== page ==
The sign of a Starbucks store is seen in New York
The sign of a Starbucks store is seen in New York January 24, 2014. Reuters

Incoming Chief Executive Officer Laxman Narasimhan took the stage at Starbucks Corp's Seattle headquarters in September, telling investors he would uphold the company's mission.

But the 10-year consumer-company veteran didn't say what steps if any he would take to address a growing union movement, or help the coffee chain reach ambitious sales targets as it overhauls its cafes.

Narasimhan, former chief executive officer of UK-based Lysol-maker Reckitt, joined Starbucks' payroll Oct. 1. He recently visited Starbucks cafes in London, Seattle and New York's Long Island, where he started barista training, according to LinkedIn posts. He also attended a conference for more than 2,000 Starbucks district managers, according to a company blog post.

Starbucks shares are roughly flat at $84.58 from Sept. 1, when Starbucks announced Narasimhan's appointment. Investors who spoke with Reuters ahead of its quarterly results Thursday said they hope to hear specifics on his approach on the union and overall business goals, although he is not expected to speak. He takes over as CEO on April 1.

Starbucks last month said it aimed to deliver 7% to 9% sales growth globally through 2025, despite intense competition from rivals, including Dutch Brothers and McDonald's Corp.

Employees in at least 250 U.S. corporate-owned locations voted to unionize in the last year after campaigning for better working conditions. Outgoing Chief Executive Officer Howard Schultz responded by calling the unions a "third party" and saying the company is "in a battle for the hearts and minds of our people."

Jake Dollarhide, co-founder of Longbow Asset Management, told Reuters he is not bothered by the tensions around the union. "I want to maximize shareholder value," he said.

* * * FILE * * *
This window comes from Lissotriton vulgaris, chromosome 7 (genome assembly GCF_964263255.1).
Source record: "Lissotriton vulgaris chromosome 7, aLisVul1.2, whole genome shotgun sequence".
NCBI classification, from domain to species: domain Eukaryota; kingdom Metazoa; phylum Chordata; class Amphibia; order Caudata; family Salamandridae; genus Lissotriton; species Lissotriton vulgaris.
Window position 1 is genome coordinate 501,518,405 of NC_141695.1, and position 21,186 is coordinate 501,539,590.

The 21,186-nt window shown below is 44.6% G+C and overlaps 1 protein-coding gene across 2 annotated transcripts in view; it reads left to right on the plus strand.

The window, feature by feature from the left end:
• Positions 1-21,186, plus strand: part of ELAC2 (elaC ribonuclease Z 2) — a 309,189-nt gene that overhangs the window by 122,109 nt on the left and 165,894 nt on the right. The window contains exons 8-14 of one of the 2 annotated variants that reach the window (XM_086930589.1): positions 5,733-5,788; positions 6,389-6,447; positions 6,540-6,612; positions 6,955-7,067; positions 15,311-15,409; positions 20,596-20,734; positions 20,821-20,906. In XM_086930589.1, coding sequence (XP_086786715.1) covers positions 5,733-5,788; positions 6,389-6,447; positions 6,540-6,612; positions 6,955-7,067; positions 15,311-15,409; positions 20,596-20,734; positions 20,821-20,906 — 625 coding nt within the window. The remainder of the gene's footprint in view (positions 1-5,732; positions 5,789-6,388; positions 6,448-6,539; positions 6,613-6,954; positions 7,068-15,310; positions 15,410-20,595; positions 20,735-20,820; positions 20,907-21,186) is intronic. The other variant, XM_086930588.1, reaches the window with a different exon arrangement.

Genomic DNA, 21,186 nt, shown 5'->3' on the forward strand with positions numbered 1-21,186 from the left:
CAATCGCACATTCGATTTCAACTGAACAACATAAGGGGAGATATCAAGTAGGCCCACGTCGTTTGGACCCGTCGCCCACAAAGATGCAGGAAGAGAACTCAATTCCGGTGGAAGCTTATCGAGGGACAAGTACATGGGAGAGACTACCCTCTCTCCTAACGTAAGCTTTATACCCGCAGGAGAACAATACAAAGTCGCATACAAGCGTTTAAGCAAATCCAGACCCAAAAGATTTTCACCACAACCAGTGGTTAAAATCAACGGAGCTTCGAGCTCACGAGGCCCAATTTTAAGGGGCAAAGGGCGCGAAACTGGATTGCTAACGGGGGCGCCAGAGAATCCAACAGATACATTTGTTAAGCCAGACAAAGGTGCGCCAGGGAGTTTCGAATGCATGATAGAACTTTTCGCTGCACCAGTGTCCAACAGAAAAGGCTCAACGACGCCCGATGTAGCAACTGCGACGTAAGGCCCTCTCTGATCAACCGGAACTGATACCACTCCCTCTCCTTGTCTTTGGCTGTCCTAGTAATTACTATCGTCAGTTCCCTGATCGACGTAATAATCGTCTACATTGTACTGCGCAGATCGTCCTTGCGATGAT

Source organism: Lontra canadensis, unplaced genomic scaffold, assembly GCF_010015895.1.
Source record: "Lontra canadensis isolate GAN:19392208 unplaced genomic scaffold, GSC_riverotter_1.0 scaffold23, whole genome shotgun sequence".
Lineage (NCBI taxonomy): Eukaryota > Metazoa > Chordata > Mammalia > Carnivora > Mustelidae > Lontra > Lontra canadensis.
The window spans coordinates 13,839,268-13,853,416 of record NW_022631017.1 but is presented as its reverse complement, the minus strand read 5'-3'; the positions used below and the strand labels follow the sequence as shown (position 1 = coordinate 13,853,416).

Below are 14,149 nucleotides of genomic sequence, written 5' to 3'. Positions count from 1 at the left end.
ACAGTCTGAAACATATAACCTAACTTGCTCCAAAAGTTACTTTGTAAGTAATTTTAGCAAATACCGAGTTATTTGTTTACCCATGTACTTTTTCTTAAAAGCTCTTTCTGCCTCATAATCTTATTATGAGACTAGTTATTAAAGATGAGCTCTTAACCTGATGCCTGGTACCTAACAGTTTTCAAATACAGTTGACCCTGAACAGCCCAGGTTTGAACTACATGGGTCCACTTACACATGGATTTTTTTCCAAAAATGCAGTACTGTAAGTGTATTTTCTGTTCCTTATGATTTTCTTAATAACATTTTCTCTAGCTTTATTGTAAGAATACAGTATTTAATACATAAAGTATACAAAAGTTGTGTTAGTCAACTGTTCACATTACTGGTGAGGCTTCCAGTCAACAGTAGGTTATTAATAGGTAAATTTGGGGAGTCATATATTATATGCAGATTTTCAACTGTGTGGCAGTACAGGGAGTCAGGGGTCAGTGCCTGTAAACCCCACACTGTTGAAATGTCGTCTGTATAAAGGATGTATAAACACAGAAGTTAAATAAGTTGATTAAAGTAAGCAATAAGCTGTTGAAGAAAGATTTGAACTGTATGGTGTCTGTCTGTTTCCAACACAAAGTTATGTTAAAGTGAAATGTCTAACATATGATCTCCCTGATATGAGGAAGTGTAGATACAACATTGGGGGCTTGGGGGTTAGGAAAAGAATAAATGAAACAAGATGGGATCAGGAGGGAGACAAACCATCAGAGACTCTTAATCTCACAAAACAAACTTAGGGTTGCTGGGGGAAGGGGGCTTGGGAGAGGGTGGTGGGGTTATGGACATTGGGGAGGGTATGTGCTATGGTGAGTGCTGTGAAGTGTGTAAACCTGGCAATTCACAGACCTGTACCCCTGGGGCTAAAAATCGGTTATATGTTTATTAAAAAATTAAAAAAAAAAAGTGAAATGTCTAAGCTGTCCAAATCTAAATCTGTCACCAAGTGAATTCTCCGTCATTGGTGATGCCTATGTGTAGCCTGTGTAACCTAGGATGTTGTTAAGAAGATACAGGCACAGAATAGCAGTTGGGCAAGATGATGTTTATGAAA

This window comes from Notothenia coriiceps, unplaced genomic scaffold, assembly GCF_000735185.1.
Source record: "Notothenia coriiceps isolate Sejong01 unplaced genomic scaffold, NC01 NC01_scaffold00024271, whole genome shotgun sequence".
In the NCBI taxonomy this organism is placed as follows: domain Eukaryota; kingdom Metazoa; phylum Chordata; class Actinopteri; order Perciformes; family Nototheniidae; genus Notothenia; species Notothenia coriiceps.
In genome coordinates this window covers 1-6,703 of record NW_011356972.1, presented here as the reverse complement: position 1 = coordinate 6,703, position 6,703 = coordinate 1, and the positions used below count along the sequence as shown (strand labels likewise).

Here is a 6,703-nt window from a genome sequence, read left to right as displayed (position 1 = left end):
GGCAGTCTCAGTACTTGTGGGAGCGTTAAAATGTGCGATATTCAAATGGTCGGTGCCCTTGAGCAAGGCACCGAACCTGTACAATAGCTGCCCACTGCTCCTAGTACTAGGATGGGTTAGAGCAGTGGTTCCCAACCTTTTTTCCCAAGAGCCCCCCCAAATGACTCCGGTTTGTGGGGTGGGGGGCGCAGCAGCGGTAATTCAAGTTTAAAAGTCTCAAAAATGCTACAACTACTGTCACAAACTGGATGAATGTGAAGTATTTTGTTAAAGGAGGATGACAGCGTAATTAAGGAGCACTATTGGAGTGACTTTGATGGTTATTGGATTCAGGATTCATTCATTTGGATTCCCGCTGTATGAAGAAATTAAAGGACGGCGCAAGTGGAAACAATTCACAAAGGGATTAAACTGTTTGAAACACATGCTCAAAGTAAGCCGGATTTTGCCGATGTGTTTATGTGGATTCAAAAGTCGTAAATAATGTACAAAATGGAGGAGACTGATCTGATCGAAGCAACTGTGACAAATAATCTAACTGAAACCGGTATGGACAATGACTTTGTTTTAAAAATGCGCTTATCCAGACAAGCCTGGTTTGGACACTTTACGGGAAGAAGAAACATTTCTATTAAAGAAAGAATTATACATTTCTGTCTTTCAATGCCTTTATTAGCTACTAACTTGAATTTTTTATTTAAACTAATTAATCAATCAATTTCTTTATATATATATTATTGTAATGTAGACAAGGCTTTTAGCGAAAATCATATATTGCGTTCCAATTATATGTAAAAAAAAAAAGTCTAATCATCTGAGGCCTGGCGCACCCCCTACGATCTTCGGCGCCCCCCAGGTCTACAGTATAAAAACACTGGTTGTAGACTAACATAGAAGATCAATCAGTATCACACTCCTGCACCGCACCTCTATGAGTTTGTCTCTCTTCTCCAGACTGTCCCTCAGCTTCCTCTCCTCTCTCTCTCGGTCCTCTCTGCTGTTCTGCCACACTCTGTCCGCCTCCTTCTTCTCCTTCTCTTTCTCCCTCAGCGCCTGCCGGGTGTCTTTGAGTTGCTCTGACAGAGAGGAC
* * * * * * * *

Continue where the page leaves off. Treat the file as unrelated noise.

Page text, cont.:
Dollarhide, some of whose clients own Starbucks shares, wants to see Narasimhan expand Starbucks' canned and bottled drinks business, pushing products such as $3.38 Nitro cold brew and $2.98 Tripleshot Energy deeper into retailers, including Kroger Co. In 2015 while at PepsiCo Inc, Narasimhan championed a deal for PepsiCo to distribute Starbucks' ready-to-drink beverages in Latin America.

Four investors whose funds embrace social causes told Reuters they hope that Narasimhan will bring a softer stance to talks with the union. That, they said, could help improve employee retention at a time when Starbucks is overhauling its cafes and needs to keep operations running smoothly.

"It would matter a lot if one of the first things he says is, 'I went and talked to workers at our stores, heard what their concerns are involving safety, involving wages, involving healthcare," said Christian Greiner, sub-adviser to Azzad Asset Management's large cap growth fund, which holds a $2 million stake in the company.

Starbucks did not reply to a request for comment. The company has said previously that it is listening to and investing heavily in employees, including spending on new equipment to make coffee faster and hiking average minimum pay to nearly $17 an hour.

It has also said it respects workers' choice to join a union and is committed to bargaining in good faith.

There is little in Narasimhan's background or public remarks offering clues into how he will handle workers' demands. In bargaining, which began last week in dozens of stores, baristas plan to ask for lower health insurance costs, and for reliable work schedules and more transparency before employees are fired, according to employees involved in the talks.

When Narasimhan headed PepsiCo in Latin America from 2015 to 2019, workers at a Guatemala Frito Lay factory formed an independent union, with nearly 900 of its 1,300 employees, according to union representatives in Guatemala, a relatively small market for the company. PepsiCo at first did not recognize that union but signed a three-year agreement with it in 2018.

Starbucks' board first scouted Narasimhan as a potential successor to former CEO Kevin Johnson before Johnson's retirement in March - and before workers filed for union recognition, two sources familiar with the matter told Reuters.

Jonas Kron, Chief Advocacy Officer at Trillium Asset Management, which holds about $48 million of Starbucks shares, said Narasimhan has "room to maneuver where Schultz did not" because he "has not tied his own personal identity or his professional reputation to this hostility to unions the way Schultz has."

Currently, Schultz's stance is "dividing the workforce," said Dieter Waizenegger, executive director at the SOC Investment Group, which works with union pensions that hold about $156.6 million of Starbucks shares.

Kron and three other investors filed a shareholder proposal last month asking the Starbucks board to hire an independent third party to assess its adherence to labor standards in its 2020 Global Human Rights Statement.